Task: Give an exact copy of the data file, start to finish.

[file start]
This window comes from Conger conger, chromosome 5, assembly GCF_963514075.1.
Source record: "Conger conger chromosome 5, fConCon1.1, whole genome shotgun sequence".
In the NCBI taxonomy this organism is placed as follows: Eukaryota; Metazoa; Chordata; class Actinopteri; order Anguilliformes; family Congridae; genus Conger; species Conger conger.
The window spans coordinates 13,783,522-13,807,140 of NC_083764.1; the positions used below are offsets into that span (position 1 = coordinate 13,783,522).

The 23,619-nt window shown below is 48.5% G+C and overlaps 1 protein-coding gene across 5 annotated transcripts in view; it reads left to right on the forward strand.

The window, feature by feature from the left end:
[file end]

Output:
This window comes from Conger conger, chromosome 5, assembly GCF_963514075.1.
Source record: "Conger conger chromosome 5, fConCon1.1, whole genome shotgun sequence".
In the NCBI taxonomy this organism is placed as follows: Eukaryota; Metazoa; Chordata; class Actinopteri; order Anguilliformes; family Congridae; genus Conger; species Conger conger.
The window spans coordinates 13,783,522-13,807,140 of NC_083764.1; the positions used below are offsets into that span (position 1 = coordinate 13,783,522).

The 23,619-nt window shown below is 48.5% G+C and overlaps 1 protein-coding gene across 5 annotated transcripts in view; it reads left to right on the forward strand.

The window, feature by feature from the left end: